Watching Jim Norton's standup comedy is kind of like watching your buddy get kicked in the groin: You cringe, but it's absolutely hilarious. Fans of raunchy humor about everything from AIDS to feces can see Norton in Pittsburgh on Fri., May 2. Norton tours nationally and is a fixture on the Opie & Anthony radio show. Like his HBO special, Monster Rain, his first book, the 2007 best-seller Happy Endings: The Tales of a Meaty-Breasted Zilch, reveals his most personal thoughts on life as a child, life on the road ... and life in the sack with prostitutes. Norton spoke with City Paper from his home in New York.
With Happy Endings, did you fear seeing your thoughts in print?
Not really, because I was so used to saying them on stage that seeing them in print, I'm like, "How much worse could it be?" And, of course, I realize it's monumentally worse.
Did you fear what others would think?
Nah, I could care less. I've had enough of being judged by phonies in the audience who want to pretend that they have higher morals. Meanwhile, they're pumpin' liquor down their date's throat so they can sleep with her.
Have you ever locked eyes with, say, a 65-year-old woman when telling some of your more disgusting jokes?
Yeah, but it's not necessarily the older people that have a problem. The younger people are much more sensitive because they haven't lived at all. A lot of time they're just dummies who think they know how they're supposed to react, and they're using a phony sensitivity.
Upon launching your career, did you ever think, "My mom is going to hear this"?
I did, actually. And [my parents] are probably happy that my career is going well, and I'm sure at the same time they're ashamed that I'm such a fuckin' bag of filth.
Have you ever censored yourself on stage?
Absolutely. We have to use common sense as comedians. Just because I don't care about people's morality doesn't mean I'm purposefully cruel. If something is going to be particularly barbaric to somebody who is right there, I'll back off. It's just a judgment call you make as a professional.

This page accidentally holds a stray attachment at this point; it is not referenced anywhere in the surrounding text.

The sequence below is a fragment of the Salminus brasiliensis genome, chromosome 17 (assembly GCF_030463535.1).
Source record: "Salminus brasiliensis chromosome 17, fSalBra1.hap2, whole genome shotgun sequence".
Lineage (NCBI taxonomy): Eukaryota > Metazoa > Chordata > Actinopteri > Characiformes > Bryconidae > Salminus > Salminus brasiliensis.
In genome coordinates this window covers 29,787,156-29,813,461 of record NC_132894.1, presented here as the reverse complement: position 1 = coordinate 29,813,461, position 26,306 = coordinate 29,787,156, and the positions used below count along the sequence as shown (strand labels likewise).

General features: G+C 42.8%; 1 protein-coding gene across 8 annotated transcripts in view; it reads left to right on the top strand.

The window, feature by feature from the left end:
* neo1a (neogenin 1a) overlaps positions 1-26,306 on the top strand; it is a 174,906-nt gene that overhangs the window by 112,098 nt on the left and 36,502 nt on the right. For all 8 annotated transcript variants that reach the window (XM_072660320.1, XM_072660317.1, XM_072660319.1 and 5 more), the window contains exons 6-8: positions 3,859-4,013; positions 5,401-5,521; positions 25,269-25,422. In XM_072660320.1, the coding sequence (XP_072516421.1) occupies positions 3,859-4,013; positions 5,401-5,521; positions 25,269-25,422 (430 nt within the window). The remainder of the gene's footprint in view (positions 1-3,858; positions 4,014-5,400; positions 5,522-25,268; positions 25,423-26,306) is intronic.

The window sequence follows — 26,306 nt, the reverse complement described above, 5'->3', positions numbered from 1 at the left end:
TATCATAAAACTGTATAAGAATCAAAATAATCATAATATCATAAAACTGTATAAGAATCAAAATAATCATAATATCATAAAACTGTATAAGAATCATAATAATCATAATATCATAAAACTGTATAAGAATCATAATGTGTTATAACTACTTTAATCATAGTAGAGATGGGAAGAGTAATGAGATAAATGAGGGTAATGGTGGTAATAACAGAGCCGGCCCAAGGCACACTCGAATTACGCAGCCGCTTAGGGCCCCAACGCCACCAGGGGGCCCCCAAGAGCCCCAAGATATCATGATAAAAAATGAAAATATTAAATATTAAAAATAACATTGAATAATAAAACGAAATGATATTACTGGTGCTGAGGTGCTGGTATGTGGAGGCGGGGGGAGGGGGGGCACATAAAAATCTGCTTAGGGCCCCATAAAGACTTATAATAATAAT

Once, after a horrible set early in your career, your friend Bob Levy followed you onstage and reworded a joke so it wouldn't seem like a jab at your performance. What did that mean to you?
It made me feel bad that he had to [change his joke], like, "What a loser I am." But it also made me feel good that a comic I admired was being gentle with me like that. I understood what he was doing at that moment, and I think that's why it moved me.
You call yourself a "fat-titted nothing" in your book. Do you still see yourself that way despite your success?
Not as much of a nothing, but I still am fat-titted. My body image has nothing to do with where my career is. I've been working out a lot, but I'm still a mush. It's depressing. My girlfriend says, "Why do you say that about yourself?" and I say, "Feel my tits." I literally have B-cups.
In the book you describe the greatest moment of your life ...
[Laughing] When [fellow comedian Bob] Kelly smelled my bellybutton?
How does that outrank meeting Richard Pryor and Sam Kinison?
A lot of people met Pryor and Kinison, but no one has ever made Bob Kelly puke with their bellybutton. That was the beauty of that moment. It just made me feel so good about life. ... Picture farting and one of your friends vomits. Could you picture anything that would make you happier?
Jim Norton 8 p.m. Fri., May 2. Byham Theater, 101 Sixth St., Downtown. $30. 412-456-6666 or www.pgharts.org